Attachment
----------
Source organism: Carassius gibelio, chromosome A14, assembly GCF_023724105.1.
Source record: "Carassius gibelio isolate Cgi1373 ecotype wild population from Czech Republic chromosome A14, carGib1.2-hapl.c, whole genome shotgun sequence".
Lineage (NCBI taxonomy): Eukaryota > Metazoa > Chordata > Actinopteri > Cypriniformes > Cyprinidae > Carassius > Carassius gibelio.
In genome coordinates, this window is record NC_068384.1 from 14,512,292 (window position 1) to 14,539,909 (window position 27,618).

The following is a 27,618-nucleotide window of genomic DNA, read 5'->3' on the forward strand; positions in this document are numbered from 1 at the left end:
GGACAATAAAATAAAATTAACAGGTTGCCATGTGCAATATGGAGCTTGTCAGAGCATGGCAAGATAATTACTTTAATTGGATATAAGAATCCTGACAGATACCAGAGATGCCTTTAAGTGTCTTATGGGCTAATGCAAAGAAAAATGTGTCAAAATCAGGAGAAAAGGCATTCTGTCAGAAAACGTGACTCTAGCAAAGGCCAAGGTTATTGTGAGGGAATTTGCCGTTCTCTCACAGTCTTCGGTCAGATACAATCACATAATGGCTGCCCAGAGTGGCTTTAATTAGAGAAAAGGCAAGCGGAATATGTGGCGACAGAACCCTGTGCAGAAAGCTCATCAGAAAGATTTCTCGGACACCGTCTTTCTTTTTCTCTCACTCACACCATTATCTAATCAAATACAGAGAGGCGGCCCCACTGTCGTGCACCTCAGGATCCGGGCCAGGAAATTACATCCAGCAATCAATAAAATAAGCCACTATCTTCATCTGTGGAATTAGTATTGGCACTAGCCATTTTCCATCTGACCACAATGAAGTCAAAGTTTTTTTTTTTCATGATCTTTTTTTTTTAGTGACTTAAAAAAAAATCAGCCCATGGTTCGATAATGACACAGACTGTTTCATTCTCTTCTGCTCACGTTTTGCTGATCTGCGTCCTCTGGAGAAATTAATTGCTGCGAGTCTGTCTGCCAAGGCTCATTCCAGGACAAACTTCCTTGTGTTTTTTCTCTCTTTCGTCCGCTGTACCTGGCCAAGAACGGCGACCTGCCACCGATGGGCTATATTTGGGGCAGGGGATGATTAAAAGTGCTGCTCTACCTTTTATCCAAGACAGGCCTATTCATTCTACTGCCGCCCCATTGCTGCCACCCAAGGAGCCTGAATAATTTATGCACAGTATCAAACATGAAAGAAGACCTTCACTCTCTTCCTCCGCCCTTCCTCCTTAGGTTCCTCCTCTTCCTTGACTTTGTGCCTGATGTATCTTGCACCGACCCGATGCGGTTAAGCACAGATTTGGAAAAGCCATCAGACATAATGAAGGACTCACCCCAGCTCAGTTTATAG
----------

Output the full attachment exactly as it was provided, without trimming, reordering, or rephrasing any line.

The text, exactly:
Source organism: Carassius gibelio, chromosome A14, assembly GCF_023724105.1.
Source record: "Carassius gibelio isolate Cgi1373 ecotype wild population from Czech Republic chromosome A14, carGib1.2-hapl.c, whole genome shotgun sequence".
Lineage (NCBI taxonomy): Eukaryota > Metazoa > Chordata > Actinopteri > Cypriniformes > Cyprinidae > Carassius > Carassius gibelio.
In genome coordinates, this window is record NC_068384.1 from 14,512,292 (window position 1) to 14,539,909 (window position 27,618).

The following is a 27,618-nucleotide window of genomic DNA, read 5'->3' on the forward strand; positions in this document are numbered from 1 at the left end:
GGACAATAAAATAAAATTAACAGGTTGCCATGTGCAATATGGAGCTTGTCAGAGCATGGCAAGATAATTACTTTAATTGGATATAAGAATCCTGACAGATACCAGAGATGCCTTTAAGTGTCTTATGGGCTAATGCAAAGAAAAATGTGTCAAAATCAGGAGAAAAGGCATTCTGTCAGAAAACGTGACTCTAGCAAAGGCCAAGGTTATTGTGAGGGAATTTGCCGTTCTCTCACAGTCTTCGGTCAGATACAATCACATAATGGCTGCCCAGAGTGGCTTTAATTAGAGAAAAGGCAAGCGGAATATGTGGCGACAGAACCCTGTGCAGAAAGCTCATCAGAAAGATTTCTCGGACACCGTCTTTCTTTTTCTCTCACTCACACCATTATCTAATCAAATACAGAGAGGCGGCCCCACTGTCGTGCACCTCAGGATCCGGGCCAGGAAATTACATCCAGCAATCAATAAAATAAGCCACTATCTTCATCTGTGGAATTAGTATTGGCACTAGCCATTTTCCATCTGACCACAATGAAGTCAAAGTTTTTTTTTTTCATGATCTTTTTTTTTTAGTGACTTAAAAAAAAATCAGCCCATGGTTCGATAATGACACAGACTGTTTCATTCTCTTCTGCTCACGTTTTGCTGATCTGCGTCCTCTGGAGAAATTAATTGCTGCGAGTCTGTCTGCCAAGGCTCATTCCAGGACAAACTTCCTTGTGTTTTTTCTCTCTTTCGTCCGCTGTACCTGGCCAAGAACGGCGACCTGCCACCGATGGGCTATATTTGGGGCAGGGGATGATTAAAAGTGCTGCTCTACCTTTTATCCAAGACAGGCCTATTCATTCTACTGCCGCCCCATTGCTGCCACCCAAGGAGCCTGAATAATTTATGCACAGTATCAAACATGAAAGAAGACCTTCACTCTCTTCCTCCGCCCTTCCTCCTTAGGTTCCTCCTCTTCCTTGACTTTGTGCCTGATGTATCTTGCACCGACCCGATGCGGTTAAGCACAGATTTGGAAAAGCCATCAGACATAATGAAGGACTCACCCCAGCTCAGTTTATAG